Duty Free Shopping: Part II

As promised in last Thursday’s blog post, here are some findings from my recent, highly un-scientific study of Duty Free shopping vs. department store shopping and whether or not there are truly savings to be had.  For my study I chose one item, Christian Dior’s J’Adore Eau de Parfum (100 ml), as the item of study.  In the future I’m going to continue the study with electronics and liquor, but for now perfume will do.

1. Does Duty Free differ from airport to airport? 

Yes. When I checked 2 different airports within the same city (London Gatwick and London Heathrow) the prices for the perfume were the same, but from city to city, they varied widely.  I found the best bargain at Vancouver airport ($98.40) and highest prices at Barcelona’s airport ($138.39)
2. Are prices better at duty free than in the department stores?

Mmm…maybe. As mentioned above, it depends on where you’re shopping. On average it seems like you save a few bucks shopping in duty free, but not enough to risk being late for a flight and not getting the item you truly wanted. If you are desperate to get your favorite perfume, go ahead and buy it at a mall or department store when you know you’ll have time to make the purchase. I’ve been stuck in enough customs and security lines to know that a leisurely shopping stint is not always possible. Of course you can always buy from the plane, but just make sure ahead of time they will have the item you want on board.
3. What’s the worst place to try and find a bargain?

From my limited research it is in Beirut department stores.  The J’Adore 100ml Eau de Parfum that was around $125 in U.S. stores, and an average of $115 in Duty Free was $177 in Beirut.  Yikes!

4. What else is worth considering?  

*One benefit from buying from duty free is that you can take your purchases on board with you without having to worry about your items (e.g. perfume, liquor) breaking in your checked luggage. The Duty Free bought at the airport can be carried on the plane with you even if it is larger than the 3 oz. the check for at airport security.

*If the prices are significantly lower than in other locations, particularly with perfume, consider how good the product is. Has it been sitting on a shelf for too long or are they about to discontinue an item?

*In an airport you’re a captive audience – don’t get sucked in. You may be stuck in an airport waiting area for hours and I think the air may be a little bit thinner in there (again, citing highly un-scientific methods of research).  All the stores beckon you with bright, shiny displays and you will easily find yourself cruising through the aisles looking for that perfect souvenir or gift-for-self that you never would have bought on the outside.  Be careful and plan ahead with an idea of what you truly want to buy.  Don’t let the idea of duty free suck you in.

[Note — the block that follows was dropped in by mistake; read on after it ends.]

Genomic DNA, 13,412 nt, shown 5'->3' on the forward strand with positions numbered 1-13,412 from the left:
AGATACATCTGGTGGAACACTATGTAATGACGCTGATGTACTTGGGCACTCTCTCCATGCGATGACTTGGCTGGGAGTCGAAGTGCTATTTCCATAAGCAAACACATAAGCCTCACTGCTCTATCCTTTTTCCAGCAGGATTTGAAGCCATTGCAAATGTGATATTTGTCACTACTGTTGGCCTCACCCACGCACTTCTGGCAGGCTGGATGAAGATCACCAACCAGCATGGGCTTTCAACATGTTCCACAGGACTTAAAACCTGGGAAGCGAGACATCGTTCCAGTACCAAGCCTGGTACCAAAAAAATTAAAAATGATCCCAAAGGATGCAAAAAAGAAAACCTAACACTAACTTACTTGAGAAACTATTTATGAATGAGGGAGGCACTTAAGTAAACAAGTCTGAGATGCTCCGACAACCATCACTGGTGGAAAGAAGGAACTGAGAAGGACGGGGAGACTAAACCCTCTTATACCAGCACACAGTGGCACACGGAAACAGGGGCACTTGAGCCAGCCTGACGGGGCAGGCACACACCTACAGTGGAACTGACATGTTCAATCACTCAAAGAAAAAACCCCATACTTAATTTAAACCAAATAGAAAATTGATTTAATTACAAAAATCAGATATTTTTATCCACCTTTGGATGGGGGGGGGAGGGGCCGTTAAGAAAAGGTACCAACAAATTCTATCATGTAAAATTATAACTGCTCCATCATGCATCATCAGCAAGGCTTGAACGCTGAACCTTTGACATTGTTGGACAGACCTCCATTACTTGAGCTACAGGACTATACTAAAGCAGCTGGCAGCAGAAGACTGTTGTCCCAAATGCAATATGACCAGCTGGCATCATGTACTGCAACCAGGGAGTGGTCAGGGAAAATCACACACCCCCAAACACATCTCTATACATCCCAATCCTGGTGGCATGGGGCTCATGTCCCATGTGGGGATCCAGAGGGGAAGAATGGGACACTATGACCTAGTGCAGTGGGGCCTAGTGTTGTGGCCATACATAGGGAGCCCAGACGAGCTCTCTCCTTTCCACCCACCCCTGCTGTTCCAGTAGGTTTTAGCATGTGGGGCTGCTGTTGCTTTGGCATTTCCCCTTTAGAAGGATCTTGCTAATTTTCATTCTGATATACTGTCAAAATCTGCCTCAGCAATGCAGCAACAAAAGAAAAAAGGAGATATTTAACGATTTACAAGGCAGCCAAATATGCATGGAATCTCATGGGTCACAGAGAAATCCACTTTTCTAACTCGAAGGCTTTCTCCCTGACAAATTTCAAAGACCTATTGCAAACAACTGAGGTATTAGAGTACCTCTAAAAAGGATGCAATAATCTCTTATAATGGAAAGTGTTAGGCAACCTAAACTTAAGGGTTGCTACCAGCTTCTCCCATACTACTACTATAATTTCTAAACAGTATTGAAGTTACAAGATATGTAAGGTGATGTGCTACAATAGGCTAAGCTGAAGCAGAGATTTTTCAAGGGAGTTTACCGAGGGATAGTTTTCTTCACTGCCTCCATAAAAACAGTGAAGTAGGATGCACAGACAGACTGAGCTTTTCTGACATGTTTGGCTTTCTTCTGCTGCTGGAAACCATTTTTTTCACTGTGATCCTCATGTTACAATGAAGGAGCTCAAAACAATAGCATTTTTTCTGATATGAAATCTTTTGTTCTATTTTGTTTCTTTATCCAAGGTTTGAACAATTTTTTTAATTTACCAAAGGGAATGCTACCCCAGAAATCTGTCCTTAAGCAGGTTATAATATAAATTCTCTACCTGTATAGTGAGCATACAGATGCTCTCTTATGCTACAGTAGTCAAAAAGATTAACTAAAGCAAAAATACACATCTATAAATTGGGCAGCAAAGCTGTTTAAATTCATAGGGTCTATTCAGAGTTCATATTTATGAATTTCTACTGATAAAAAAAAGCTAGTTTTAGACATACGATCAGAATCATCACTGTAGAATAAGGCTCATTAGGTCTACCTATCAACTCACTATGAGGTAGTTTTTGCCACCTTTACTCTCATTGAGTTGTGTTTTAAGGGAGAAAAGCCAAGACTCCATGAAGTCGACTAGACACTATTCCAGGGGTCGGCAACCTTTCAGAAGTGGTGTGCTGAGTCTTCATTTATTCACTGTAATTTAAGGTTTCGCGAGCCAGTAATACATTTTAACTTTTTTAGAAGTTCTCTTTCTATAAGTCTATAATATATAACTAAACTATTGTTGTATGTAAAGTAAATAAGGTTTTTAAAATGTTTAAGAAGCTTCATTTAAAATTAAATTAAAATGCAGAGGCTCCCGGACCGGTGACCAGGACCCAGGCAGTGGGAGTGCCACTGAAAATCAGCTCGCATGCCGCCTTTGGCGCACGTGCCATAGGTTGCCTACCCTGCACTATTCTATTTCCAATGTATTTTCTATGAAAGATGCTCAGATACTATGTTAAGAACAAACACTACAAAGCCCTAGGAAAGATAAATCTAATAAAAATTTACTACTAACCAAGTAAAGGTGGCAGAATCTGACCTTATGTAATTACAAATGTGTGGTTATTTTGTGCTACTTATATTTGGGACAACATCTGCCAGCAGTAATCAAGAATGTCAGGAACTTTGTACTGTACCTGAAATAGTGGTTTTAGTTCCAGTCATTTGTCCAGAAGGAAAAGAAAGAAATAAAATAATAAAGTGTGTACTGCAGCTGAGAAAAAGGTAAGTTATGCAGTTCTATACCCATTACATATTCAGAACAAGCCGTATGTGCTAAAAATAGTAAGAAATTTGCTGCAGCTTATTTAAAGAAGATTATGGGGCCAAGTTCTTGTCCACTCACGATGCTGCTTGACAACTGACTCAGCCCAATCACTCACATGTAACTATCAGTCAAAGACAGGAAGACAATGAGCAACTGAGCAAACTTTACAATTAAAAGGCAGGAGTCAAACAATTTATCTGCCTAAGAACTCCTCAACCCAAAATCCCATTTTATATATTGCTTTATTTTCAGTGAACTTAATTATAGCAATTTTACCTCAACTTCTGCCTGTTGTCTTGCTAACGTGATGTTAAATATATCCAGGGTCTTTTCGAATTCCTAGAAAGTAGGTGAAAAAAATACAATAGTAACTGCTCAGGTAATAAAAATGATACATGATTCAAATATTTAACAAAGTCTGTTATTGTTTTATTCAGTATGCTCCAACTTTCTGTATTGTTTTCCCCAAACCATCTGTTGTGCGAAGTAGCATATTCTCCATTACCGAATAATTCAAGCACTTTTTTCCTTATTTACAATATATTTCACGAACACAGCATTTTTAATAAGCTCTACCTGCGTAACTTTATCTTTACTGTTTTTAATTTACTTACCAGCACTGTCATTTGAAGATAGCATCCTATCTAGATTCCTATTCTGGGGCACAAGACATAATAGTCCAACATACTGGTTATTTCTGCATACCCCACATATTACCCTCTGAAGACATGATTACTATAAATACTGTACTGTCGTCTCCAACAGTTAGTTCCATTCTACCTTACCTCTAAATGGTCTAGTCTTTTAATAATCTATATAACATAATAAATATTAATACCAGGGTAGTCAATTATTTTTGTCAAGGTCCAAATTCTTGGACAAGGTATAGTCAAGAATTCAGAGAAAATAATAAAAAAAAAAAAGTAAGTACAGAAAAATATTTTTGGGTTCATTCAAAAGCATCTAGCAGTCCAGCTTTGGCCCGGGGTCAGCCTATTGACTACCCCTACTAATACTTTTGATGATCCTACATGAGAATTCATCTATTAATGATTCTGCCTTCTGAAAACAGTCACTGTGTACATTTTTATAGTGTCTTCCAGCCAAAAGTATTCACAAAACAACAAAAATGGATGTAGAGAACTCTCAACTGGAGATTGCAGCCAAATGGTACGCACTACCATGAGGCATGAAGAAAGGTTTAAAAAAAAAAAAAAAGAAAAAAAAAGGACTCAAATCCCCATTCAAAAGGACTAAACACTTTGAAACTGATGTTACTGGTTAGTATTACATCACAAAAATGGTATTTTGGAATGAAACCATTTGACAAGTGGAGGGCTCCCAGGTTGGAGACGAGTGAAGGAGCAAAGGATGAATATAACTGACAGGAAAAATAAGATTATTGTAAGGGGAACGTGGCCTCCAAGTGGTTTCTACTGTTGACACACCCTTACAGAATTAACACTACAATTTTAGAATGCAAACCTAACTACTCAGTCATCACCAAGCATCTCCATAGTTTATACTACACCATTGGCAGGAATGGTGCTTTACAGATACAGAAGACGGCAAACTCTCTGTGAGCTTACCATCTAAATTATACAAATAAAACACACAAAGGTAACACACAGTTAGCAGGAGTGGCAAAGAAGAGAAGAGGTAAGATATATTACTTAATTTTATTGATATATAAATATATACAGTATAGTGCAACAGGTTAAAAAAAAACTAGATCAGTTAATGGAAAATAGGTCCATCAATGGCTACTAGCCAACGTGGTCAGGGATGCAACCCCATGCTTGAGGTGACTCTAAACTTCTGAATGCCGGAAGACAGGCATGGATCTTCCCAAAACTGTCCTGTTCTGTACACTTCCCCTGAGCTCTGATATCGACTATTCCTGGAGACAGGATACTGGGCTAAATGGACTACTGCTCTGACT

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4 Comments... Read them below or add one of your own
  • Arrivals Duty Free August 9, 2013, 11:51 am

    Duty Free products cannot always be carried on board. Much depends on the airline and destination. If you have a connecting flight, liquids and gels can often be confiscated. Again, this depends on the country, but Australia is a very good example of how such goods are restricted and often confiscated. As is the USA for connecting flights.

    • Nailah August 9, 2013, 2:31 pm

      Great piece of information from Arrivals Duty Free! I live in a large hub city meaning I usually do not have to take connecting flights within my country, so I forgot about that issue. Thank you!

  • Arrivals Duty Free August 9, 2013, 5:18 pm

    Thanks, over 500 million people in North America and Europe don’t realise that in 70+ countries you can buy your duty free on arrival. Not only is this often cheaper, but it completely avoids all the restrictions on liquids in transit.

  • chris smith October 12, 2013, 5:57 am

    Guys few days back i was caught up on a site known as flemingodiplomatic.com. its an online duty free store, but only for diplomats.

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